As a father of 3 daughters, ages 11, 9, and 6, I jumped on the opportunity to review “Connecting with Your Kids, How Fast Families can Move from Chaos to Closeness” by Timothy Smith, when the Mind and Media site solicited for reviewers. The book arrived a couple weeks before our big family vacation to Disney World in Orlando so I figured the 8 hour day of flying would be perfect for me to continue reading through the book and discussing it with my 11 year old daughter who was flying with me while my wife took my two other daughters on another flight.
The book starts off asking 8 questions starting with “When was the last time…” and then continuing with “You saw a child climbing on the wooden play set in her backyard?”, “You had dinner as a family?” and more. I sometimes feel my life is very busy and out of control, but I actually was able to have answers within a couple of days for 6 out of the 8 questions and realized I am probably still doing things right. You see, I grew up in the 70s and 80s in very small rural towns where my brother, cousins, and I would disappear out in the woods exploring all day long and were rarely spotted inside watching TV. I try to encourage my girls to go outside and just “play” rather than always be inside playing video games, doing homework, or watching TV. I am a strong believer that children need to be encouraged to be children as long as they can and enjoy life before the pressures and responsiblities of adulthood take over. I also vowed that my family would eat dinner every night together and take this time to discuss the days adventures. We have a routine where each person goes around and tells about their “highs” and “lows” for the day and then the person that shares gets to select the next person to share. We have stuck to this plan since our girls were born and I feel that this helps keep the lines of communication open and provides a great forum for sharing our joys and pains.
While at first it may seem like we have it together, I still think there are areas that need improvement which is why I was excited to dive into this book. With 3 girls who play sports, participate in Girl Scouts, play musical instruments, attend church functions, and more we do stay quite busy and at times it seems we are reeling out of control and hardly get a moment to just sit and rest. My wife is the type who always has to be doing something and is a great multitasker, but I need her to just sit and relax for a while every day or I get stressed out.
The book starts by describing typical families of today and what their lives may look like. The author also seeks to answer the question of why we are constantly on the go. The book then helps you figure out your pulse, followed by defining your family’s heartprints. Timothy describes four heartprints for people; cruiser, walker, runner, and biathlete. My wife is definitely a runner, my oldest seems to be a walker, my middle daughter and me are cruisers, and my youngest is a biathlete. Each also has some characteristics of the other heartprints. I found this section particularly interesting as it opened my eyes up a bit to each person’s characteristics and attitudes about life. Timothy has sections on how to parent each of these heartprints. The final section of the book describes how to make your particular family’s heartprint work for you.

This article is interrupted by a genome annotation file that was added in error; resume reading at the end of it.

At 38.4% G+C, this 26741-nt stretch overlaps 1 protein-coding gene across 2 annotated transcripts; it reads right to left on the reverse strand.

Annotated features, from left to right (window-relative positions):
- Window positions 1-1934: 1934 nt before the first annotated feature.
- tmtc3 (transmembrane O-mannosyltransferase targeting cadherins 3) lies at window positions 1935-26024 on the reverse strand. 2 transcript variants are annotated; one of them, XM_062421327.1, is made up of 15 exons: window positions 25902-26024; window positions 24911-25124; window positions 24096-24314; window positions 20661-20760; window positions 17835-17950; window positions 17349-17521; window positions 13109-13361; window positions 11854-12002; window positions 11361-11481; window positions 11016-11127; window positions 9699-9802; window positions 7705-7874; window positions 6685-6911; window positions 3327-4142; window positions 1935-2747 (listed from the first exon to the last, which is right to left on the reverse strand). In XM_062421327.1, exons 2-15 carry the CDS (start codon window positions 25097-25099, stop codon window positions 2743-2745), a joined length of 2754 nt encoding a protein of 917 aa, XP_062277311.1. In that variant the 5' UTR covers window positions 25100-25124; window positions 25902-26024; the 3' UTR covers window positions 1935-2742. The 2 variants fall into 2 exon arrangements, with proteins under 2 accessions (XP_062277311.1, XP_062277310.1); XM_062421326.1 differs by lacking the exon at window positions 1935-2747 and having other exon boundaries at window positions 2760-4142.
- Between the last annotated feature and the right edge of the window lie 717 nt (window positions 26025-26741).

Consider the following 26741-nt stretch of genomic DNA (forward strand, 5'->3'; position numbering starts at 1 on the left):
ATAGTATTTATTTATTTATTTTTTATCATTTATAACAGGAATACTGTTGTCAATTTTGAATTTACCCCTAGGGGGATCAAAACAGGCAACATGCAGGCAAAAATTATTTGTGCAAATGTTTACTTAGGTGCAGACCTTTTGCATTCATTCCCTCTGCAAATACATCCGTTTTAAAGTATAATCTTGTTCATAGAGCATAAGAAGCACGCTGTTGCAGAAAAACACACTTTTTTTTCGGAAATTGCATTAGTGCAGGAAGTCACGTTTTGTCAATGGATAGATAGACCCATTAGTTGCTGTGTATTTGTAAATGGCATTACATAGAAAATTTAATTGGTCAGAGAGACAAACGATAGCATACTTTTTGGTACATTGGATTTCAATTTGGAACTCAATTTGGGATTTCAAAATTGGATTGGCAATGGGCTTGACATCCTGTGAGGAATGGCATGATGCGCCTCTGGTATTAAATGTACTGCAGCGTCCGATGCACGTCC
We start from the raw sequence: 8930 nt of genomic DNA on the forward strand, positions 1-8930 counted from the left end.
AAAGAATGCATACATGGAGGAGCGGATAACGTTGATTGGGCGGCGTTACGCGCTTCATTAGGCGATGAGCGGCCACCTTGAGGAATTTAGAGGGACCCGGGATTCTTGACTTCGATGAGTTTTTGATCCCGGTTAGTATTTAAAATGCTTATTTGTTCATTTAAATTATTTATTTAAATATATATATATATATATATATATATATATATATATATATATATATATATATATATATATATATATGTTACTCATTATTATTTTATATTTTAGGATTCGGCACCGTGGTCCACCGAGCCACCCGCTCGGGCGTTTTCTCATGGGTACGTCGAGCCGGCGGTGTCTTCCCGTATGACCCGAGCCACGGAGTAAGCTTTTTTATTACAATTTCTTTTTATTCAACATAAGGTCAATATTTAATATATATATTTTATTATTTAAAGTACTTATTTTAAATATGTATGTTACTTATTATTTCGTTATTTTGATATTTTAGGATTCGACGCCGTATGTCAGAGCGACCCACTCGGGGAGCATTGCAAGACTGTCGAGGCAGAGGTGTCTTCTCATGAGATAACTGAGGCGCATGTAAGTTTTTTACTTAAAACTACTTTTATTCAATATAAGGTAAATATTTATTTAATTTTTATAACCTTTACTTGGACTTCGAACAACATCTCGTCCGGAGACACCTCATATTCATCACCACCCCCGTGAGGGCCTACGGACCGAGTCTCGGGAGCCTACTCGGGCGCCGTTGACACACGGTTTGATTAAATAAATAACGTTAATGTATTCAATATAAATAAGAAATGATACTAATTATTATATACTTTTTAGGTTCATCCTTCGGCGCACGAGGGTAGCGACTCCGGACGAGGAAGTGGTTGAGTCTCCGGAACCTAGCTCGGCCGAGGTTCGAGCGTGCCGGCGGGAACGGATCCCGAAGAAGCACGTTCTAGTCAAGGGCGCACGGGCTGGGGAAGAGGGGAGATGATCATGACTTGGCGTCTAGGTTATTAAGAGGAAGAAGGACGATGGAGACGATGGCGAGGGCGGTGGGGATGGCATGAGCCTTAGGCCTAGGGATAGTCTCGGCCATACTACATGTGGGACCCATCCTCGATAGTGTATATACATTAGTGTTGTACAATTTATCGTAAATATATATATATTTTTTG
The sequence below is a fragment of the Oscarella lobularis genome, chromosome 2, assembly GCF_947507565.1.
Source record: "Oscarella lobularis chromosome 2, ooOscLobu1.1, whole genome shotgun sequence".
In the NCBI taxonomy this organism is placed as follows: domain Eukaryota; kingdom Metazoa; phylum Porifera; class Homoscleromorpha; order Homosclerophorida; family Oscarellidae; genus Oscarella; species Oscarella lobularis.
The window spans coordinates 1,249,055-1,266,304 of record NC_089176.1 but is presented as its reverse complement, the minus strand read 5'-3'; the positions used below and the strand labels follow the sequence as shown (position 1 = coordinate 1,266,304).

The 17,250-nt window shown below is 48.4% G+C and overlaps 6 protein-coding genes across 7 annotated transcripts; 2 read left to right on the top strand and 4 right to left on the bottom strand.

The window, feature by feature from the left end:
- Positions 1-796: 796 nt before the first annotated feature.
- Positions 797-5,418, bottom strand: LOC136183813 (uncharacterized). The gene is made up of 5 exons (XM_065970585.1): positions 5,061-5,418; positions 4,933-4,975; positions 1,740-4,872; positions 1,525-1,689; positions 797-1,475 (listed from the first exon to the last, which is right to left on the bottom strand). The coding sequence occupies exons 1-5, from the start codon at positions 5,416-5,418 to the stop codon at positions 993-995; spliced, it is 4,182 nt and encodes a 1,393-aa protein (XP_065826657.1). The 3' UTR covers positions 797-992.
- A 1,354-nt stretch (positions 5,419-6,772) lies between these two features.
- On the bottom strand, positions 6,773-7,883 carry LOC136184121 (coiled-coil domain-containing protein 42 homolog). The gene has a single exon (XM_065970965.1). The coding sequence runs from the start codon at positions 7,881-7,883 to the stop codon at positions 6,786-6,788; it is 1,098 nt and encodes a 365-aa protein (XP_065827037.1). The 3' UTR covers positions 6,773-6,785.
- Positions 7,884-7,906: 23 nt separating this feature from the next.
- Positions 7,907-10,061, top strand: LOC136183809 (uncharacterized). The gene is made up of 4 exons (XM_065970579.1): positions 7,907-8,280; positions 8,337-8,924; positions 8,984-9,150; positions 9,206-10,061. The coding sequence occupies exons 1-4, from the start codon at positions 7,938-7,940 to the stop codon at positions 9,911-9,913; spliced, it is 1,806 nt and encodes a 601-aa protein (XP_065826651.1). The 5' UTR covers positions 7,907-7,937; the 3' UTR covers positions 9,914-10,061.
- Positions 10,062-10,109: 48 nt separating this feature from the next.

There are parent-to-parent and parent-to-child questions at the end of each chapter that are wonderful questions to pose at the dinner table or in quiet times when talking with your children. My oldest daughter and I covered quite a few on our plane rides and I found them quite helpful in getting to the heart of the matter. Biblical references are presented throughout the book that verify the validity and foundation of the techniques and guidance provided in the book and were a very welcome addition. The author isn’t suggesting we give up all our activities and sit around in front of the TV, but we do need to figure out the optimal activity level for our families so we do not get overstressed and miss out on the best years of our lives together.
I also found the Appendix to be helpful with “Hang Time” suggestions for different age groups, the Heartprint Quadrant, Heartprint Echocardiograms, and If/Then Heartprints Chart.
If you are a parent then I HIGHLY recommend you read this book and start applying it to your family. Your children and you will be blessed by taking the time to rest in the presence of the Lord and communicate openly with each other.
My goal now is to get my wife to read this book, especially the Mom Chargers section because she doesn’t like to sit or see any of the rest of us just sitting and relaxing from time to time. I worry for her health and the example she is setting for our daughters who may think they have to always be on the go like my wife when they get older. I yearn for the days when I was growing up when all the stores were closed on Sunday and the day was seen as a day for families to go to church, hang out together, relax and recharge for the coming week.
This book was provided free to review as part of the Mind and Media review program.